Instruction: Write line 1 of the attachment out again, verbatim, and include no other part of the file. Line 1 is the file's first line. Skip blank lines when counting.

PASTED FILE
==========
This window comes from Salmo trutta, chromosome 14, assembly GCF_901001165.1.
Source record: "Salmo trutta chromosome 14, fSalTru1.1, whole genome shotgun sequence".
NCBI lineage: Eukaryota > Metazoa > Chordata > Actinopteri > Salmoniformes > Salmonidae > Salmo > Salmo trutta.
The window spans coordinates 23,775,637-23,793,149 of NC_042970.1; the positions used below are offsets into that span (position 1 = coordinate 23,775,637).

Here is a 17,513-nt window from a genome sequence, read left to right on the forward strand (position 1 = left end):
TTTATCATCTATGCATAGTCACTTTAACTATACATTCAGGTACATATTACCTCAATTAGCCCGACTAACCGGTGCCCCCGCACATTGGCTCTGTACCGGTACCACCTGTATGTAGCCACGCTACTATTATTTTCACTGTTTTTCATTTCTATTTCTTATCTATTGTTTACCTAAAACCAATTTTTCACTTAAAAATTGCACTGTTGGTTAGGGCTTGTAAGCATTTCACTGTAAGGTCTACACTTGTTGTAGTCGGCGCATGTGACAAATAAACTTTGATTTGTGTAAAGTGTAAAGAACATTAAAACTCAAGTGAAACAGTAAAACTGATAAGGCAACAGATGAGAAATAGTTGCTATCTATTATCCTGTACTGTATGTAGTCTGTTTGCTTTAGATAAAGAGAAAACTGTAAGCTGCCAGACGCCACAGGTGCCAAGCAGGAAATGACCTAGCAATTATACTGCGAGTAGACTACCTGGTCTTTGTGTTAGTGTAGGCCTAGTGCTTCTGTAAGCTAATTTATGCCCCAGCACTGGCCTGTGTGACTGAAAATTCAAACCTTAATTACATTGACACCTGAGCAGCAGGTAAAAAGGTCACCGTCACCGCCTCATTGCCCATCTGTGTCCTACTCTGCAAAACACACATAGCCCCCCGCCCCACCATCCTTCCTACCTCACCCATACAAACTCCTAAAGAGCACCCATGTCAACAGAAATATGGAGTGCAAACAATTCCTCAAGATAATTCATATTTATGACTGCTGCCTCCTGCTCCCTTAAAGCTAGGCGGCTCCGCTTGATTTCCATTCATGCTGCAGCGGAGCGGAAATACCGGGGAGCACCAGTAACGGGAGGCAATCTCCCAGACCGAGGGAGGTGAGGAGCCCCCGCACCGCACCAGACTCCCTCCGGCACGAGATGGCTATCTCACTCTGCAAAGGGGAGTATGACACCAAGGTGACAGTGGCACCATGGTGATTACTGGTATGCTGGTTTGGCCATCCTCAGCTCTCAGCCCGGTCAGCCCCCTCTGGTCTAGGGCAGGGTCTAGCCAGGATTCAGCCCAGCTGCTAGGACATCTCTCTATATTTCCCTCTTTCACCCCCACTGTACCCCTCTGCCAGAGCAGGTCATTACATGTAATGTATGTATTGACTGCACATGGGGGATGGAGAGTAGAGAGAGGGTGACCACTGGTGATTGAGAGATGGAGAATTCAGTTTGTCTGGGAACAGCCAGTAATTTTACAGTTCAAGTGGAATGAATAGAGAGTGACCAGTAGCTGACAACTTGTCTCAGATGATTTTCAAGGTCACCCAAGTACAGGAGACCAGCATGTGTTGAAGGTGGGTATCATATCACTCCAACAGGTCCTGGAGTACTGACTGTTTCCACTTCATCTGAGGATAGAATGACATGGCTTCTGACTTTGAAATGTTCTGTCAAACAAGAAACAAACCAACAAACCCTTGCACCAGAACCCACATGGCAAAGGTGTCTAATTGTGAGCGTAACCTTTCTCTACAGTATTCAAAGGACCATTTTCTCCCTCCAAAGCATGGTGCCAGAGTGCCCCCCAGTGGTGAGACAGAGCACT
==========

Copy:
This window comes from Salmo trutta, chromosome 14, assembly GCF_901001165.1.